In my Rails 3 project, I want to send some simple notification emails. I don't need to make a template for them or do any logic. I just want to fire them off from various places in the system.

If I were doing this in an arbitrary ruby script I would use pony. However, I'd like to still use the rails mail facilities and configuration, so that I get the same reliability and setup that I have for the rest of the mail in my system.

What's the most simple way to do this? Ideally there would be some method like

ActionMailer.send(:to => 'foo@example.com', :subject =>"the subject", :body =>"this is the body")
  • Are you using Rails 2.3 or 3.0? Feb 6, 2011 at 22:18

6 Answers 6


The simplest way to send mail in rails 3 without a template is to call the mail method of ActionMailer::Base directly followed by the deliver method,

For ex, the following would send a plain text e-mail:

  from: "me@example.com",
  to: "you@example.com",
  subject: "test",
  body: "test"

http://api.rubyonrails.org/classes/ActionMailer/Base.html#method-i-mail gives you all the header options and also ideas about the how to send a multipart/alternative email with text/plain and text/html parts directly.

  • 1
    This is awesome and I can confirm works in Rails 4 as well.
    – Aaron
    Nov 2, 2017 at 20:04
  • 1
    and rails 5.1.0 too May 14, 2019 at 16:01

Rails 5 users may find the accepted answer (using format.text {...}) doesn't work; at least I was getting an exception because Rails was looking for a view.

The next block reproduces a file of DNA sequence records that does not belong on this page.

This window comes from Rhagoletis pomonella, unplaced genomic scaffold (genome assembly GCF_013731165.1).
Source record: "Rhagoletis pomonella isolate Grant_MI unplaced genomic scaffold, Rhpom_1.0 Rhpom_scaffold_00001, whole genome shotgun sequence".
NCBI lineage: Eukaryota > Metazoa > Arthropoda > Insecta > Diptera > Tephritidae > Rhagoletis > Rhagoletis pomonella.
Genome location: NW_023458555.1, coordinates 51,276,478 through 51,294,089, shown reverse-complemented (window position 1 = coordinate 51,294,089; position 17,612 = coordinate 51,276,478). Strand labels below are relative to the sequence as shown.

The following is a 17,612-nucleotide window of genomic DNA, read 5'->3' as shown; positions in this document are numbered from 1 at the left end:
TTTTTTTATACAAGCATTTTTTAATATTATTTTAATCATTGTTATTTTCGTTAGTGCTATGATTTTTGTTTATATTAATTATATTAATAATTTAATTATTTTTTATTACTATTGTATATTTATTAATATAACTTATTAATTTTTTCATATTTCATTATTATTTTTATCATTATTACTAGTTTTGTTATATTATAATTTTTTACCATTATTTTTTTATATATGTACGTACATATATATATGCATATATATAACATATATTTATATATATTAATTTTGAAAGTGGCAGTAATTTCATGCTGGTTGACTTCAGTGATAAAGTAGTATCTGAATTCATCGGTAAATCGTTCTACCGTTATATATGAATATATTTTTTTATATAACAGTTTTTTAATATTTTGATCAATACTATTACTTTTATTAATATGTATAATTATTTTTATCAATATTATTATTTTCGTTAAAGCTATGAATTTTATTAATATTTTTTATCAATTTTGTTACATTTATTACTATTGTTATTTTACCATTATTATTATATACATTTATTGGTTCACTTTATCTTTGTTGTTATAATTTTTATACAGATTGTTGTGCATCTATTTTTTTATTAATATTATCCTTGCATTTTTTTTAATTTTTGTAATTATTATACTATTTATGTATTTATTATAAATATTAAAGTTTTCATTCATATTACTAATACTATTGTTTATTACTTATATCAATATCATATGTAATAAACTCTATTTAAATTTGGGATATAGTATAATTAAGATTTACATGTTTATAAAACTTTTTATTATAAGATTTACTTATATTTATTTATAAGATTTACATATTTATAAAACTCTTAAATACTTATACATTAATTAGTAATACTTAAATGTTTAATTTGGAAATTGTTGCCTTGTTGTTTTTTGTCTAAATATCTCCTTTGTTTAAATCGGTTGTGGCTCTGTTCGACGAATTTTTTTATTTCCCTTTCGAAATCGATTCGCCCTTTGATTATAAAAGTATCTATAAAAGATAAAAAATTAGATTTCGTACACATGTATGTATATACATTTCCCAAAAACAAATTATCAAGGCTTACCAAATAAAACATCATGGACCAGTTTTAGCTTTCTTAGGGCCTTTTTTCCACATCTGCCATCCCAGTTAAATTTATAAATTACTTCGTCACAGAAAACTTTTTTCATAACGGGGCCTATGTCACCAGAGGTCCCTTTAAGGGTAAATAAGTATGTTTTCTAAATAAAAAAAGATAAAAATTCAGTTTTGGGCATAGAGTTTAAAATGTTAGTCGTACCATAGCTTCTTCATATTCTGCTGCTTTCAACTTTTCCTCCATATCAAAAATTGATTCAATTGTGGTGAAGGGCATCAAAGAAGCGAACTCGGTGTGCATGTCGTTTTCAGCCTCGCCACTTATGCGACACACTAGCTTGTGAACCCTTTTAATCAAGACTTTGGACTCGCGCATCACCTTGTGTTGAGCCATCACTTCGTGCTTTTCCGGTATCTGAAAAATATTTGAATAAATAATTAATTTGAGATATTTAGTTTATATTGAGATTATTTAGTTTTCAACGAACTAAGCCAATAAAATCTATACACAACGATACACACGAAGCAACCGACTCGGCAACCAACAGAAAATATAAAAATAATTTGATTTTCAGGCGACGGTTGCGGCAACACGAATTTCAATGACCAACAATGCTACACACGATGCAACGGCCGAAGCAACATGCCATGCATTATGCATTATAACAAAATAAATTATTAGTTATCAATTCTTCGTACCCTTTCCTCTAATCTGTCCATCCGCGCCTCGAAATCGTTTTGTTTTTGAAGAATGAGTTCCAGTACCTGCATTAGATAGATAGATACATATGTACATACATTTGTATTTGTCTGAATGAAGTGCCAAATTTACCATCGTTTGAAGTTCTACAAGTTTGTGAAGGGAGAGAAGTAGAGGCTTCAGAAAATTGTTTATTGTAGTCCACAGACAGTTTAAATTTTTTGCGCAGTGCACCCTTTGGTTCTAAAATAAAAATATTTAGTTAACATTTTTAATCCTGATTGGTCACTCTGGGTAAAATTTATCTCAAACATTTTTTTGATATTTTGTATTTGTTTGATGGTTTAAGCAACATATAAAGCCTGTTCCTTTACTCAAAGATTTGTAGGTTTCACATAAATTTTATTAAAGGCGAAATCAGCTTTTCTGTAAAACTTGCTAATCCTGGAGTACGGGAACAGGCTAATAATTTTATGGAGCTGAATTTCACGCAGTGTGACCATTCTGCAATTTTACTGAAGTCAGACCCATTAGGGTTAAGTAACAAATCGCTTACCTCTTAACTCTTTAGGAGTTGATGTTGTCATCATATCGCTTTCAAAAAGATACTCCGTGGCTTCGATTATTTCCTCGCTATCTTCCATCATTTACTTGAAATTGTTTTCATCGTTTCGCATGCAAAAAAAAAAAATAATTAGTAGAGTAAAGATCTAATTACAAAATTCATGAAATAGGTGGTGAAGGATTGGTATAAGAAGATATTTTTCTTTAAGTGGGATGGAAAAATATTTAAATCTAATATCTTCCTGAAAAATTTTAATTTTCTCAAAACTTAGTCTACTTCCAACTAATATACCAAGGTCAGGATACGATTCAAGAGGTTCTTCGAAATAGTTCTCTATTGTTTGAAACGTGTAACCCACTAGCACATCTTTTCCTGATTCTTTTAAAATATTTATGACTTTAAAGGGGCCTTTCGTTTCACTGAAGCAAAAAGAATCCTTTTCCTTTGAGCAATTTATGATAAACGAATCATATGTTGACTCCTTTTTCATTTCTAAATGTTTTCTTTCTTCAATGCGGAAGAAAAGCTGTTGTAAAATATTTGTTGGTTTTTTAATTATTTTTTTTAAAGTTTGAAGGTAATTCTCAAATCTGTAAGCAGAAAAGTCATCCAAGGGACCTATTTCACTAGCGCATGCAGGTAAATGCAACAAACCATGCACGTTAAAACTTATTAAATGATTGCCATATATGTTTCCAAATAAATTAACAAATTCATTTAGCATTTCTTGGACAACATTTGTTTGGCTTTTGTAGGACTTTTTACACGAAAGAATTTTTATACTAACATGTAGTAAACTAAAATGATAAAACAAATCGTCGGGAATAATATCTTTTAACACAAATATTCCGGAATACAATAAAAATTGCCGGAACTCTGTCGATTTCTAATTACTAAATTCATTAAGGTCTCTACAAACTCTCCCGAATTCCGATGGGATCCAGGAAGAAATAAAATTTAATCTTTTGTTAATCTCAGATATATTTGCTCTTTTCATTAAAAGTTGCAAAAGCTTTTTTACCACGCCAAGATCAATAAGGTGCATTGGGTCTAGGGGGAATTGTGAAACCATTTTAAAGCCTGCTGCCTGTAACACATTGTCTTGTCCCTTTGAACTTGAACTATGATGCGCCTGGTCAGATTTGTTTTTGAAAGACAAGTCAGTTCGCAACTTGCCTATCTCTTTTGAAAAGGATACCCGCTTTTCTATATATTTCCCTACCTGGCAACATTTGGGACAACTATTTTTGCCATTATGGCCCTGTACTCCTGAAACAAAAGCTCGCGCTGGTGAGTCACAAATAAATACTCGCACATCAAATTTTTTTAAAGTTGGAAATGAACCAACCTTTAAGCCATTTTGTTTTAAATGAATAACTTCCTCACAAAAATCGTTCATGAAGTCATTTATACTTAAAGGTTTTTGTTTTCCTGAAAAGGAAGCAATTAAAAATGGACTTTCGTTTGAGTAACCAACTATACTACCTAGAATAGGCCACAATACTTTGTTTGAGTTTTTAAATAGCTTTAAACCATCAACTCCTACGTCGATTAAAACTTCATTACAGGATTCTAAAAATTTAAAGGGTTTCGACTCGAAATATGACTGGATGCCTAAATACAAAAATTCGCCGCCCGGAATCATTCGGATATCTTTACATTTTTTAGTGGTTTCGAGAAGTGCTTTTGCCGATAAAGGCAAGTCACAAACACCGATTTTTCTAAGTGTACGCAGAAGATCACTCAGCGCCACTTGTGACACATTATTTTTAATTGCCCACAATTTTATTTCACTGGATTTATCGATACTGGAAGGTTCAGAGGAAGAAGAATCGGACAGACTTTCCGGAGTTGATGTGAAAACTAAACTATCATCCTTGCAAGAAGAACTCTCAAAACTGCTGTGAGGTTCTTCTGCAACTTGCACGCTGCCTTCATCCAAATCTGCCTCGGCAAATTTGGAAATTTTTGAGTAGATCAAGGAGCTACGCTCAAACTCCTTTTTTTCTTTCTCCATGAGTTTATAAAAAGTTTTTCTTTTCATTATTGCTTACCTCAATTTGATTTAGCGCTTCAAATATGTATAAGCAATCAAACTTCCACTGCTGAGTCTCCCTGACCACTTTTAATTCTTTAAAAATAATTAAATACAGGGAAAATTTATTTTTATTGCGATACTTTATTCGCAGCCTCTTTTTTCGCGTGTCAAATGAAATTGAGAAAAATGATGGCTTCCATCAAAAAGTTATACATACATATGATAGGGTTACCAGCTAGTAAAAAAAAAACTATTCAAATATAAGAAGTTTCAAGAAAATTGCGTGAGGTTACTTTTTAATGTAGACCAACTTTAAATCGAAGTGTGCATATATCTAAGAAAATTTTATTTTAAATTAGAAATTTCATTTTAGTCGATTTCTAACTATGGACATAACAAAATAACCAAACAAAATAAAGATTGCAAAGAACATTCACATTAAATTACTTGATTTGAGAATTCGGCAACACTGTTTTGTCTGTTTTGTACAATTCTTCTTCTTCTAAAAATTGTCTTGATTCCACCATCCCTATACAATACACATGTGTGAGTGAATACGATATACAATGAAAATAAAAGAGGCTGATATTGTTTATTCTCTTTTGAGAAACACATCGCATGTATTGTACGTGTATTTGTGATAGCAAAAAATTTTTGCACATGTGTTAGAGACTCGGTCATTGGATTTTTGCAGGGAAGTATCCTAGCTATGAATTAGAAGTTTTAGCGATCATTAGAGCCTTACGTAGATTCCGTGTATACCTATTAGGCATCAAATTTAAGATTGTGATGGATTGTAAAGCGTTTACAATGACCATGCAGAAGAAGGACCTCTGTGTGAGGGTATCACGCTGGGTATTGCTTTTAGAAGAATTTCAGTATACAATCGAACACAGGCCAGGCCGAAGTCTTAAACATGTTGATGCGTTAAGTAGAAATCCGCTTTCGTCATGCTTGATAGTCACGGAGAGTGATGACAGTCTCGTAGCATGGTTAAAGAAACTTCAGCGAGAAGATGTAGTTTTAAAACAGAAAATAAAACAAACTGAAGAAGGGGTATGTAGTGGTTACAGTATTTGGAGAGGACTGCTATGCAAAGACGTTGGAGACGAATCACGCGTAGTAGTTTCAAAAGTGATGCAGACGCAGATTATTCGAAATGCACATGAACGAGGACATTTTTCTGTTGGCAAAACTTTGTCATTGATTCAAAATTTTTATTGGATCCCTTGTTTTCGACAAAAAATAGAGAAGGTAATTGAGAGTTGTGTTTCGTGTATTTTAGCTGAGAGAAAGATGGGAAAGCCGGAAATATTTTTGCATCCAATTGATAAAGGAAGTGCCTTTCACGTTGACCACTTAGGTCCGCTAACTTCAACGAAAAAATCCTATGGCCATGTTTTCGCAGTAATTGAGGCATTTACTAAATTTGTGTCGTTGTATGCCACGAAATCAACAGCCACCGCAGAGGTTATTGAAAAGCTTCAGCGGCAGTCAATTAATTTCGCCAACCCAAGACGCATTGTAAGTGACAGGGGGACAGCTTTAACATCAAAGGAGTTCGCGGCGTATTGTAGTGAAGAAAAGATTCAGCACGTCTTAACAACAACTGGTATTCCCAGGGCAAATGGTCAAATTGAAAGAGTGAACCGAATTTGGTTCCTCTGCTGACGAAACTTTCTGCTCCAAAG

Turns out there's a section in the Rails Guide called Sending Emails without Template Renderingand all one needs to do is supply :content_type and :body options to mail(). E.g.:

class UserMailer < ApplicationMailer
  def welcome_email
    mail(to: params[:user].email,
         body: params[:email_body],
         content_type: "text/html",
         subject: "Already rendered!")

Here is little example from Rails Guides which uses render method. I didn't try it, but if it works as render in cotrollers, then you can just use:

render :text => "Your message"


render :text => my_message

Where my_message is a parameter.

You can just wrap it in a method which you can call from every place you want.

Updated Rails 3.2.8

In this version of Rails I had to do it like this:

def raw_email( email, subject, body )
    :to => email,
    :subject => subject
  ) do |format|
    format.text { render :text => body }
  • I considered this. It's pretty simple, but still requires making an ActionMailer model with a method. I was hoping there was maybe something even more simple, but if not this is the best choice. Feb 6, 2011 at 22:25
  • Don't forget to add FROM header if you are sending mail to gmail. I've spent an hour figuring out why my mails aren't delivered and this was the reason.
    – remo
    Jan 28, 2016 at 9:41

You can try something like this:

class Notifier < ActionMailer::Base
  def send_simple_message(options)
    mail(options.except(:body)) do |format|
      format.text { render :text => options[:body] }
  • 1
    Would be cool if ActionMailer came with a "default notifier" like this. Maybe I should make a gem… Feb 7, 2011 at 16:15
  • 2
    I think that deliver should not be in mailer's method. Instead it should be called during using mailer, like in default mailer usage Sep 15, 2016 at 15:31

For people who land here and need to include ATTACHMENTS, this works:

mail = ActionMailer::Base.mail(
  from: 'tony@tigers.com',
  to: 'pooh@bears.com',
  subject: 'Interspecies cooperation',
  content_type: "text/html",
  body: 'Yo.'
mail.attachments["results.json"] = some_json_string_in_this_case

Instead of using ActionMailer::Base like in KMG's answer, if you want to use your ApplicationMailer (which may have a default from address already), you can:

  to: 'test@example.com',
  subject: 'subject',
  body: 'body'

Your Answer

By clicking “Post Your Answer”, you agree to our terms of service, privacy policy and cookie policy

Not the answer you're looking for? Browse other questions tagged or ask your own question.